The investment industry cannot be criticised for being boring.
As a career choice it offers all the hallmarks of an interesting and exciting profession, with markets changing daily, an intellectual stimulation second to none and a virtuous purpose at its core.
But, while the industry is dynamic, it paradoxically experiences little change over the long term.
That was up until a few years ago.
Take the changes within asset management. In spite of markets going up, we find margins coming down.
The trifecta headwinds of strong returns from cheaper passives, a rising regulatory-driven cost base and downward fee pressure has pushed them to respond.
And respond they have. We see unprecedented M&A activity, from reorganisations (BlackRock, Axa IM) and mergers (SLI/Aberdeen, Pru/M&G, Janus/Henderson, Threadneedle/Columbia), to takeovers (BMO/F&C, Amundi/Pioneer, Invesco/Source), management buy-outs (MBOs) and listings (Old Mutual, Premier).
The distribution landscape has been transformed at an equally brisk pace.
Many distributors are now entering fund management, launching their own funds and/or gaining their own discretionary permissions.
These distributors usually run the investment portfolios for thousands of underlying financial advisers and can therefore achieve institutional fund pricing.
We are also seeing fund raters and fund platforms launching their own funds for similar reasons.
On the institutional side, this practice has been more commonplace, although large asset consultants almost all offer their own investment funds now, too. These are indeed remarkable times.
And so we see a complete coming together of the business models employed by the gatekeepers within both retail and institutional sectors.
It has become a race for the hyper scalable business model of the fund manager.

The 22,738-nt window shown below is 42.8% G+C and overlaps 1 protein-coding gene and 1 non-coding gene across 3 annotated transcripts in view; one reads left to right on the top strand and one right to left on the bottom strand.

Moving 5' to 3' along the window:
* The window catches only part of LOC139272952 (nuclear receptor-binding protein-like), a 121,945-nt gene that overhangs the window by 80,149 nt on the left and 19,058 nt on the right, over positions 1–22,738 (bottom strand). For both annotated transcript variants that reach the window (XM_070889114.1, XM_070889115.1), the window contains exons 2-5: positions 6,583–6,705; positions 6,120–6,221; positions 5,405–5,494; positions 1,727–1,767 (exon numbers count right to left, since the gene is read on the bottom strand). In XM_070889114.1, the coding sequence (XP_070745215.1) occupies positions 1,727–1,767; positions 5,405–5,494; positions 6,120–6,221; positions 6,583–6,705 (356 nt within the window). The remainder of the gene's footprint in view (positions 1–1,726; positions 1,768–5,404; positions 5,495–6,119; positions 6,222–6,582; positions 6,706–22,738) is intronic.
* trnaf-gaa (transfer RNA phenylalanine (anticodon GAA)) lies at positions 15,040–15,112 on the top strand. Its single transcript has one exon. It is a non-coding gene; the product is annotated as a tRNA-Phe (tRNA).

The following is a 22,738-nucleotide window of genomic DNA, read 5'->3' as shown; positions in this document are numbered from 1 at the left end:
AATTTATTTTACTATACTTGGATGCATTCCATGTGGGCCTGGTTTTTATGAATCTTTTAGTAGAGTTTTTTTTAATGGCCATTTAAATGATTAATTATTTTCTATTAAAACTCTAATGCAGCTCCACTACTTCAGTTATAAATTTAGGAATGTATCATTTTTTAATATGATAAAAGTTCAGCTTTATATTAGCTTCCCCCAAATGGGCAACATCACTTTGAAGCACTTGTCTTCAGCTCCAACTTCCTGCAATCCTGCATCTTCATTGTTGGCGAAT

In response, many fund groups have returned the favour and entered distribution, taking stakes in platforms, advice firms and advice networks. Vertical integration has become almost a cliché, as the line between an investment firm and a distributor becomes increasingly blurred.
There have also been recent, full-scale regulatory investigations into asset management, fund platforms and investment consultants. In each case, the regulator has challenged competition, conflicts of interest, as well as pricing/value for money.
And, almost always, this greater scrutiny is leading to more and more mergers and aggregation.
In the platform space, for example, we have seen platforms change hands and merge (CoFunds, Elevate), as well as a few listings (like Nucleus, Transact). FNZ, the software behind many platforms, is up for sale, too.
We find ourselves with an industry, that almost overnight, has reorganised itself into fewer, larger players, each with a very similar business model.
Fund managers are coming together to create behemoth firms, but are also tempted into becoming distributors.
Advisers are increasingly aggregating their buying power via partners like networks, aggregators, fund raters and outsourced investment partners.